The fracture callus and 1 mm of normal bone margin was carefully excised using a scalpel. These samples were frozen in liquid N2, pulverized using a nitrogen-cooled mortar and pestle apparatus (Bel-Art, Scienceware, Pequannock, NJ, USA), and purified for total RNA using the TRIzol system (Invitrogen, Carlsbad, CA, USA).(29) The concentration of stock RNA was determined using a spectrophotometer. cDNA was synthesized from 0.5 μg of RNA per callus using a commercial first-strand cDNA synthesis kit (Invitrogen, Carlsbad, CA, USA). cDNA from n = 4 mice from each group was pooled. RT-PCR analyses were performed using murine specific primers for col2a1, colX, osteocalcin, BMP-2 and -4, COX-2, RANKL, and OPG expression (see Table 1 for specific sequences). The col2a1 and colX mRNAs encode for the collagen matrix proteins type II collagen and type X collagen, respectively. col2a1 is maximally expressed during chondrocyte proliferation and colX peaks during terminal differentiation of chondrocytes. Osteocalcin is expressed in fully mature osteoblasts. BMP-2 and BMP-4 are genes that encode for two subtypes of the bone morphogenetic proteins that are involved chondrogenesis and bone formation.(30) RANKL stimulates osteoclast maturation and bone remodeling, an important phase of fracture repair.(20) Finally, OPG mRNA encodes for osteoprotegerin a secreted decoy receptor for RANKL, which serves to regulate osteoclastogenesis.(20) qPCR reaction was performed using SyberGreen (ABgene, Rochester, NY, USA) in a RotorGene real-time PCR machine (Corbett Research, Carlsbad, CA, USA). All genes were compared with a standard β-actin control. Data were assessed quantitatively using two-way analysis of covariance comparing relative levels of transcript expression as a function of time and age.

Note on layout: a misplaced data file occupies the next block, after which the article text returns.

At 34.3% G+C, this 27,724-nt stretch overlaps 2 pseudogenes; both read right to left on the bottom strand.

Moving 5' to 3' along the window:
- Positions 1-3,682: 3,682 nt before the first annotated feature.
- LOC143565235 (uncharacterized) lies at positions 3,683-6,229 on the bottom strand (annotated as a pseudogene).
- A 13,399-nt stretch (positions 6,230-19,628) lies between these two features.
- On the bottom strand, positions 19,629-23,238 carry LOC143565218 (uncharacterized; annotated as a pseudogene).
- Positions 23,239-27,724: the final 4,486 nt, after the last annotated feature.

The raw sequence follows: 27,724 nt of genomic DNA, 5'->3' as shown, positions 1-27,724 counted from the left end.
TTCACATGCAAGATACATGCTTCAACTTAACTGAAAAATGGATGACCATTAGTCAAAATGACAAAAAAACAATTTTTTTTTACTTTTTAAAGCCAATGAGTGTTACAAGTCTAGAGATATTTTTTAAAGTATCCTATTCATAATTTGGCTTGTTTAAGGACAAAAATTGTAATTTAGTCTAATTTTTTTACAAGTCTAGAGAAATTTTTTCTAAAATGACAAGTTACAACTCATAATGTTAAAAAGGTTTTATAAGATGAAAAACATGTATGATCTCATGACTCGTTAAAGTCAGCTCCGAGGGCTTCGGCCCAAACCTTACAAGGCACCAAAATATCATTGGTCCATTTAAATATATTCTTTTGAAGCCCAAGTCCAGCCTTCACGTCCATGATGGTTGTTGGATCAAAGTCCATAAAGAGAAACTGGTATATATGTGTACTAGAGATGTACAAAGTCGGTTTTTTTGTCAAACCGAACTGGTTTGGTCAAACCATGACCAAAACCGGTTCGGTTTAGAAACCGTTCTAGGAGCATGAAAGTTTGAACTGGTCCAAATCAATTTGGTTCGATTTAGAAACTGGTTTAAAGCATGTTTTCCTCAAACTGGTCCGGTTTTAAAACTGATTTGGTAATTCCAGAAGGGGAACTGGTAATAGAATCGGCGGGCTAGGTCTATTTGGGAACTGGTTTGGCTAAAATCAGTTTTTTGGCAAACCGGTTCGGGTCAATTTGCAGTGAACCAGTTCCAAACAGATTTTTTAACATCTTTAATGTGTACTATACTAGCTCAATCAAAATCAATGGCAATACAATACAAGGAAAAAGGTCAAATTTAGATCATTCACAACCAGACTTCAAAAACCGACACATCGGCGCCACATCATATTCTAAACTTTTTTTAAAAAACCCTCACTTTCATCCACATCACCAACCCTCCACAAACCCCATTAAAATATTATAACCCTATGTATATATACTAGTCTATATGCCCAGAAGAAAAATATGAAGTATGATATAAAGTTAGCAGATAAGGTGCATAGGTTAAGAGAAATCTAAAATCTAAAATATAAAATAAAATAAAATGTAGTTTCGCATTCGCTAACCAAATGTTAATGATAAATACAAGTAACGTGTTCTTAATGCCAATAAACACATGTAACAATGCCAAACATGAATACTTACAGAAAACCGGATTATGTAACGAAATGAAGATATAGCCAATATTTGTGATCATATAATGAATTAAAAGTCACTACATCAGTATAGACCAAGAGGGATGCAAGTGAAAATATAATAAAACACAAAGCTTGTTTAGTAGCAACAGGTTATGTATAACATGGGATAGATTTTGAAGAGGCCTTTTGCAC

Immunohistochemistry was done as previously described.(31) Sections were deparaffinized using xylene and rehydrated using graded alcohols. The endogenous peroxidase was quenched using 3% hydrogen peroxide for 20 min. Nonspecific binding epitopes were blocked using 1:20 normal goat serum. Slides were incubated at 4°C overnight with a 1:200 dilution of mouse primary COX-2 antibody (Cayman Chemical, Ann Arbor, MI, USA). Sections were rewarmed, rinsed in PBS, incubated with a 1:200 goat anti-rabbit secondary antibody, rinsed again in PBS, and finally incubated with a 1:250 horseradish peroxidase (HRP) streptavidin for 30 min. Sections were counterstained with hematoxylin and rinsed. The RANKL goat anti-mouse antibody (Santa Cruz Biotechnologies, Santa Cruz, CA, USA) incubation was done using a 1:20 dilution factor. The immunohistochemical data were qualitatively assessed.
Femurs prepared for in situ hybridization were fixed in 4% paraformaldehyde by intracardiac injection and immersion at 4°C for 3 days. All samples were decalcified in 10% EDTA for 21 days before sectioning. The mouse legs were dissected by disarticulating the femoral head from the hip and immediately immersed in fixative. Excess muscle and pins were carefully removed. Tissues were placed in paraffin and sectioned. In situ hybridization was performed using the mRNAlocator kit (Ambion, Foster City, CA, USA). Proteinase K digestion was done at 37°C for 13 min, and the hybridization reaction was carried out at 55°C overnight. Plasmids for the 33P-UTP labeled riboprobes were provided by Jill Helms (col2, colX, and osteocalcin)(30) and Adam Sapirstein (COX-2).(32) Sections were observed using both light- and dark-field microscopy and assessed qualitatively.